Your diet needs to be as close to on point, consistently, to yield the potential results listed here. This is a nonnegotiable aspect of muscle growth.
3. Proper Recovery (Sleep)
Muscle growth is a process of recovery and sleep is the hallmark of recovery. As often as possible, you need to be sleeping 7-8, for some even 9 hours a night to yield the best possible result for muscle growth.
Within this too, we also need to regulate training to accommodate our recovery capabilities (some need more rest days than others) and periods of deloads , or taking a week or so off every few months to allow the nervous system to recover.
If you’re new here, there are over 100 articles that will provide you with more information than you ever wanted to maximize your muscle growth and progress in the gym.
Fat Loss Timeline
This is much more cut and dry than muscle growth—fat loss is rather predictable, less genetic dependent, and much easier to control.
This is because fat is simply an energy equation:
Fat is stored energy
1 pound of fat is 3500 calories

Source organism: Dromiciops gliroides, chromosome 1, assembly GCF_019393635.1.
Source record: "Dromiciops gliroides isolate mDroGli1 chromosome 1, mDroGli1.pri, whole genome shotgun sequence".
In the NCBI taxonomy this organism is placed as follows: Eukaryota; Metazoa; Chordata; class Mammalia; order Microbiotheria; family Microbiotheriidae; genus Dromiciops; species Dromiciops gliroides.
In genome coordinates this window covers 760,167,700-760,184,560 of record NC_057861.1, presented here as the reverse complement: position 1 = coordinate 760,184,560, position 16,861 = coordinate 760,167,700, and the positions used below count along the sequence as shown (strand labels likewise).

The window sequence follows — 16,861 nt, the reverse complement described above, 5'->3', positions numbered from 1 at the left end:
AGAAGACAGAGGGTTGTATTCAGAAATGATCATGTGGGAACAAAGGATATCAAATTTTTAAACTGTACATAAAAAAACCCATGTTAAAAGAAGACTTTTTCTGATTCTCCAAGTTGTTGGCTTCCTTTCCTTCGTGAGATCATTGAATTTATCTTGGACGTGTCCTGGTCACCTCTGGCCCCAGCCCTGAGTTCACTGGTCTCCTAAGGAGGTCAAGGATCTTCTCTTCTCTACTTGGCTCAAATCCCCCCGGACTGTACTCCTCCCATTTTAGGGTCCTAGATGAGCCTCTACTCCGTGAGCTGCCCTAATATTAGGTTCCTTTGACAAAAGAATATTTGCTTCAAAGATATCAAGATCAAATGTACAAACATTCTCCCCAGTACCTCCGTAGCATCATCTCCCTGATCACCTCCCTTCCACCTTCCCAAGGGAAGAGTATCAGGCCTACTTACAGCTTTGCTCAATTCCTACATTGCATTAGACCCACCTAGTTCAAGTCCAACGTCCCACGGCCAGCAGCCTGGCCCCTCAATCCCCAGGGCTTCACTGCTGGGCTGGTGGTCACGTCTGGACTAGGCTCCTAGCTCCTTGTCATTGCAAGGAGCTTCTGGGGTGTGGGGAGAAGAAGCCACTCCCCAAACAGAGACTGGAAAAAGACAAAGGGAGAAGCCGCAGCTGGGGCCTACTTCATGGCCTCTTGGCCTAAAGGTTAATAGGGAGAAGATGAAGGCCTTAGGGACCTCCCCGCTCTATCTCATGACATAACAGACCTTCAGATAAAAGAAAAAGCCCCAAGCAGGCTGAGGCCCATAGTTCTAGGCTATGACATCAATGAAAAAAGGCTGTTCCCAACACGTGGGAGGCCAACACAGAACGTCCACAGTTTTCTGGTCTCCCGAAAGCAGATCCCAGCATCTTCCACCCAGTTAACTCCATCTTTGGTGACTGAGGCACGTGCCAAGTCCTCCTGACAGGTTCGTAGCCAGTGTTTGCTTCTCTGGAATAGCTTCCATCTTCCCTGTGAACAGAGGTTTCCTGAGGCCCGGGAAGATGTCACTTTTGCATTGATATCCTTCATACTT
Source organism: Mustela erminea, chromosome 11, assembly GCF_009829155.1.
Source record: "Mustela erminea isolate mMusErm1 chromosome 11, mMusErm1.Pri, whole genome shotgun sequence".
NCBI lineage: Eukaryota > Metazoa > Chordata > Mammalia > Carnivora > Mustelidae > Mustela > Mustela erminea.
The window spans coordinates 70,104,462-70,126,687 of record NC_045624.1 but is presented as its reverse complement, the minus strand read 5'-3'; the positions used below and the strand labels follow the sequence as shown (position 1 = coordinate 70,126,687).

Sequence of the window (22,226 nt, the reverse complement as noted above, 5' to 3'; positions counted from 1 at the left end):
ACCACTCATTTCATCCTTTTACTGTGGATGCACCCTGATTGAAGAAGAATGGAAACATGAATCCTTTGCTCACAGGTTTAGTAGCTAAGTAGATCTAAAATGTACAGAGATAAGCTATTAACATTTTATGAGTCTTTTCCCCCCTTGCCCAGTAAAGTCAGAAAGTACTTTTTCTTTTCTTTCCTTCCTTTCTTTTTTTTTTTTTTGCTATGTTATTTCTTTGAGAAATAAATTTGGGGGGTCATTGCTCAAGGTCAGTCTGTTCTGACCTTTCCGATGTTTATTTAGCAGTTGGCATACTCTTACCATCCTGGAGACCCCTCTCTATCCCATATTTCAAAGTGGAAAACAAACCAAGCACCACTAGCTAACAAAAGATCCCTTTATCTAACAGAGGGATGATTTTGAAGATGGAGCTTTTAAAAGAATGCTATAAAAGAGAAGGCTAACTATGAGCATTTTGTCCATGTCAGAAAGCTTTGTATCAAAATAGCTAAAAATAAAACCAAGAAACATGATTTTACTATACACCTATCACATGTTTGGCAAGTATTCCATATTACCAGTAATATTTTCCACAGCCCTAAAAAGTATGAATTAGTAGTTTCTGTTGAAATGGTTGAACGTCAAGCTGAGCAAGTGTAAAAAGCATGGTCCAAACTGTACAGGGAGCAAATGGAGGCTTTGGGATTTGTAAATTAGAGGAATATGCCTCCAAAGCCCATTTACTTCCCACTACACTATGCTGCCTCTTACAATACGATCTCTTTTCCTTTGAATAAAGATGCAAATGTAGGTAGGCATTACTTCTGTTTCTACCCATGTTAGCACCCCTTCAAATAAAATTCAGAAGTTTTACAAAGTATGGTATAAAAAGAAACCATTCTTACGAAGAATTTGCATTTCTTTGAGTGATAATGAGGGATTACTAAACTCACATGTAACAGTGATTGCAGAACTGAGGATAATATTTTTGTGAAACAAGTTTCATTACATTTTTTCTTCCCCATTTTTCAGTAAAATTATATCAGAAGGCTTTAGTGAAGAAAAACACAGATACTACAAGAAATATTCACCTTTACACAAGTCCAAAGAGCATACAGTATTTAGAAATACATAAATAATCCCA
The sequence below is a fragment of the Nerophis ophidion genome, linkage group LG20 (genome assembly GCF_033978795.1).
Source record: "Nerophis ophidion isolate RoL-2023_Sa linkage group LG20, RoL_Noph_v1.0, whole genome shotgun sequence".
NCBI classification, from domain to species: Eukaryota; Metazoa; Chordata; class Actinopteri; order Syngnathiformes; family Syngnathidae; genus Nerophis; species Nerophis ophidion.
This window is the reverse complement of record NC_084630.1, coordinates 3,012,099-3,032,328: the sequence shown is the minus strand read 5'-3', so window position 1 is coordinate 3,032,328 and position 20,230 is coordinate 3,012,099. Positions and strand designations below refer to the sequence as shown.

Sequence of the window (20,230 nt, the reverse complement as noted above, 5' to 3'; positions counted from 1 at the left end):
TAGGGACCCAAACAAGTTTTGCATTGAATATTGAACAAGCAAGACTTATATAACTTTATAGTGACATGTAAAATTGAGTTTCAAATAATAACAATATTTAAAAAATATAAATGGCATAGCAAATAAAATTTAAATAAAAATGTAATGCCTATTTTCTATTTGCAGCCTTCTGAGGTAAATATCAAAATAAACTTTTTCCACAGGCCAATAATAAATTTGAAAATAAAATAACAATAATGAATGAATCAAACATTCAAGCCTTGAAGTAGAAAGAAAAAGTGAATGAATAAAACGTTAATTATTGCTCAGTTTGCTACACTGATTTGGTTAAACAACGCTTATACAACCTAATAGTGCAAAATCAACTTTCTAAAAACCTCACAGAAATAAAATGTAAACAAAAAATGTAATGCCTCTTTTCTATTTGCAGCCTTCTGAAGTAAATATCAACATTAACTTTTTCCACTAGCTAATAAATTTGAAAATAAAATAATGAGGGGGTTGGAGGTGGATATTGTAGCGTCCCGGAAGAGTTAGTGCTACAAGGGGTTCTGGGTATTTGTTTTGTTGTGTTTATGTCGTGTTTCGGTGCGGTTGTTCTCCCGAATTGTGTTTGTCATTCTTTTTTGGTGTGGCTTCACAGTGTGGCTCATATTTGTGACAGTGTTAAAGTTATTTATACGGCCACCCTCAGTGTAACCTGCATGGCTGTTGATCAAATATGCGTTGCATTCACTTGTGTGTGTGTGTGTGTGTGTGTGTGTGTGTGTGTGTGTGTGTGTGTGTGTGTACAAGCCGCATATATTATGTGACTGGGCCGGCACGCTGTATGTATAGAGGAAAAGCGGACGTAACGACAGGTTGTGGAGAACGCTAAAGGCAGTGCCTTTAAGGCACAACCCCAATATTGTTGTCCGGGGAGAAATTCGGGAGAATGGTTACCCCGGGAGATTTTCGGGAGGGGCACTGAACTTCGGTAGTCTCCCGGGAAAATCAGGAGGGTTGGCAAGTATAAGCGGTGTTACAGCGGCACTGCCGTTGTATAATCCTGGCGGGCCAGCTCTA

To lose 1 pound of fat a week, we need to eat in a 500 calorie deficit
As you can see, this is rather simple and we can predict this out as far as you’d like to estimate how long it will take to lose the amount of fat we’d like to.
We can use this equation to predict fat loss: Fat Wanted To Lose ÷ Fat Lost a Week (Weekly Caloric Deficit ÷ 3500 ) = How Long It Will Take To Reach Goal.
If we have 50lbs of fat to lose and want to lose 2lbs of fat a week, then it will take us 25 weeks to lose the fat or just under 6 months.
Generally speaking, a safe rate of fat loss is going to be 1-2lbs of fat a week, which is a 500-1000 calorie deficit. If you’re very new here (and didn’t start at the “Start Here Page”, a caloric deficit is eating under our maintenance calories, which we can calculate in various ways).